ERIC Number: ED215799
Record Type: Non-Journal
Publication Date: 1981-Oct
Problems and Remedies in Chicano School Desegregation and Bilingual Education. Report No. 316.
Garcia, Homer D. C.
Chicanos have won many legal battles which have resulted in school desegregation and the establishment of bilingual education programs. Although desegregation and bilingual programs are each expected to equalize educational opportunities, the two approaches differ on how children are grouped and managed. Desegregation aims to integrate groups, whereas bilingual programs often separate students of limited English proficiency for language instruction. Although results are mixed, some studies have found important advantageous effects resulting from both desegregation and bilingual programs. Nevertheless, the courts have tended to hand down desegregation remedies which require the dispersal of national-origin students and which undermine bilingual education programs. This has often resulted in adverse effects on Chicano students and the community as a whole, and sometimes further polarized Chicano-Black relations. Survey data reveal that Chicanos support both approaches, but they are uncertain about the effectiveness of desegregation. Methods are proposed which can combine desegregation and bilingual education, whether or not a "critical mass" is maintained after Chicano student dispersal. Among these methods are that federal agencies work harder to clarify and enforce their desegregation and bilingual education guidelines and that the practical uses of survey research not be overlooked in the formation of local level educational policy. (Author/NQA)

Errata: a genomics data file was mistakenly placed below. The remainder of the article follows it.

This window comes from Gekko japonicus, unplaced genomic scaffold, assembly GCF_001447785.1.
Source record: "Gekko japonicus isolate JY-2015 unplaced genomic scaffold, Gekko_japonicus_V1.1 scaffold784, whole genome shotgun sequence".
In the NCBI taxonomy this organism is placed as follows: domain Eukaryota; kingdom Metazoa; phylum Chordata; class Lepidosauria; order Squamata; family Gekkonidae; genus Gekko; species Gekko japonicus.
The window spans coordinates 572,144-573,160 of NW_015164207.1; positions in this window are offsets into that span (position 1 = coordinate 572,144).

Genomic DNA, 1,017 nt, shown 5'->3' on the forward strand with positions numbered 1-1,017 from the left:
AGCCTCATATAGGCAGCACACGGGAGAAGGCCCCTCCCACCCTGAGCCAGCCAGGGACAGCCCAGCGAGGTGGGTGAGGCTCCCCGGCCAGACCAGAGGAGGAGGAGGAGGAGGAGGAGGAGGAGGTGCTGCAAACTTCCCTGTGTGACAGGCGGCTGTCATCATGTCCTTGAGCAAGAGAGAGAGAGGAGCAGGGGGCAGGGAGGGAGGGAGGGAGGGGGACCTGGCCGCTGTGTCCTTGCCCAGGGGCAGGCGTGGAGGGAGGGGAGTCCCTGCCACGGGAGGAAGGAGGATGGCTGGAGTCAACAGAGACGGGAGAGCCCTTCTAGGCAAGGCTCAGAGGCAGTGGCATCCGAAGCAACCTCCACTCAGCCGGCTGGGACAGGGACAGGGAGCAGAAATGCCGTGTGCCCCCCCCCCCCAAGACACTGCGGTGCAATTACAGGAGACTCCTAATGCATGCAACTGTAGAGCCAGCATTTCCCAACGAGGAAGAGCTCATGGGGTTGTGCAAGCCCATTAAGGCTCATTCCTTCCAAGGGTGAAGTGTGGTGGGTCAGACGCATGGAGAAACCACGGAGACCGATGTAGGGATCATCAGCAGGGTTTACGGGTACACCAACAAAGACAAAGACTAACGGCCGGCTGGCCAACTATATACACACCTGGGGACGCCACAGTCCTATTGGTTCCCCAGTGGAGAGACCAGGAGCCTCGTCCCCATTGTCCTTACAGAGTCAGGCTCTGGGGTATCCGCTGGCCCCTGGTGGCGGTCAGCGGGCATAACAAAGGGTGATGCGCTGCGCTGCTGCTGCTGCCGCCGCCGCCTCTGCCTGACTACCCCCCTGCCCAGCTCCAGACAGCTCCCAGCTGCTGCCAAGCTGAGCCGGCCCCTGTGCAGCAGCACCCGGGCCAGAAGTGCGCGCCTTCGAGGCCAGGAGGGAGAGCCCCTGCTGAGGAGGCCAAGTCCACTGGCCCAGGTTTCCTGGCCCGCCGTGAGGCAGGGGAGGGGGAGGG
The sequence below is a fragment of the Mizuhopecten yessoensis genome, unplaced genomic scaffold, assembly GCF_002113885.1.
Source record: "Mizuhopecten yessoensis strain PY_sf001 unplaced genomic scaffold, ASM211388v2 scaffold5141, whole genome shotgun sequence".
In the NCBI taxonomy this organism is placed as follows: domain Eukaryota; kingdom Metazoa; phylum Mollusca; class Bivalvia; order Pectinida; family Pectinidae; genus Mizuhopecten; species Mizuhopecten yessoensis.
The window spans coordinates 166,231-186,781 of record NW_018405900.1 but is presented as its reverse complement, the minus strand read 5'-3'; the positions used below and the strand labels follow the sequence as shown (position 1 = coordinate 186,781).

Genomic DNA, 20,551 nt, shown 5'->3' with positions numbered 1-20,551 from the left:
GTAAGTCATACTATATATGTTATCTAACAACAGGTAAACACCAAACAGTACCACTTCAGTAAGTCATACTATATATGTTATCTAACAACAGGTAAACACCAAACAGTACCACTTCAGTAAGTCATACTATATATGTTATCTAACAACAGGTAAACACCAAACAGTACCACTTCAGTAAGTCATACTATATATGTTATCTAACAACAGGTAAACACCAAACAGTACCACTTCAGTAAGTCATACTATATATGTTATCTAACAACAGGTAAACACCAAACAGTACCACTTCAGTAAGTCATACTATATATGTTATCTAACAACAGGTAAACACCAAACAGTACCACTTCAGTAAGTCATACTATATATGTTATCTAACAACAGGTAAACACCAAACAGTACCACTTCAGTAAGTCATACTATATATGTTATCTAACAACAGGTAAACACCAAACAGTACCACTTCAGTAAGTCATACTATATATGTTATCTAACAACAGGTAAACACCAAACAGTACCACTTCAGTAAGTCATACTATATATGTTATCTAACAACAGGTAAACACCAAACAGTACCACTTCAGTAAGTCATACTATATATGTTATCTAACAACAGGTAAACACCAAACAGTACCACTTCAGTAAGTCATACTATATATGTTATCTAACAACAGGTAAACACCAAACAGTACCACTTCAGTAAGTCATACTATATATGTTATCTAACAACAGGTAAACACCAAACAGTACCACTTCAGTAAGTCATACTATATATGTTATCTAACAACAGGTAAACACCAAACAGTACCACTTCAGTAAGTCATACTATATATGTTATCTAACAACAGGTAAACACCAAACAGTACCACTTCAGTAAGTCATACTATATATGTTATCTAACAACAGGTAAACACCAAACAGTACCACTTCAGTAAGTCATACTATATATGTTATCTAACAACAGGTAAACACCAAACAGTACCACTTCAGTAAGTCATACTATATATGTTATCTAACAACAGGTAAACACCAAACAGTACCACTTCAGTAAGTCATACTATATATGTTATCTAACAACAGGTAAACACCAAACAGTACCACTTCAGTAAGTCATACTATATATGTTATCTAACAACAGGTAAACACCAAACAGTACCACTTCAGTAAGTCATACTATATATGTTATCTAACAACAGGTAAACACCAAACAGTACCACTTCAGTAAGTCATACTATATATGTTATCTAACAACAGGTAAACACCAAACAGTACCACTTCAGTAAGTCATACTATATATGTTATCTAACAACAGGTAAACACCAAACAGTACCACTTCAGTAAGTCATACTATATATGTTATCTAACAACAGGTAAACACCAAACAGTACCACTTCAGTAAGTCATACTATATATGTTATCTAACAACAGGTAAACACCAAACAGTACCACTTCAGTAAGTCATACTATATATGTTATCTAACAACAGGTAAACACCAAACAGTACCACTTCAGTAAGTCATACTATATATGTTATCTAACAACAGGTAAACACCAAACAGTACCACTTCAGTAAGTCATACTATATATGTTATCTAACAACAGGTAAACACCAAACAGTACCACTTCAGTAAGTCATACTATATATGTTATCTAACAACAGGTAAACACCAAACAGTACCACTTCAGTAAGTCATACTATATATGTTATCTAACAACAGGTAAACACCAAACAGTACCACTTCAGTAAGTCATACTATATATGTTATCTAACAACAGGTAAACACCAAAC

Publication Type: Information Analyses
Education Level: N/A
Sponsor: National Inst. of Education (ED), Washington, DC.
Authoring Institution: Johns Hopkins Univ., Baltimore, MD. Center for Social Organization of Schools.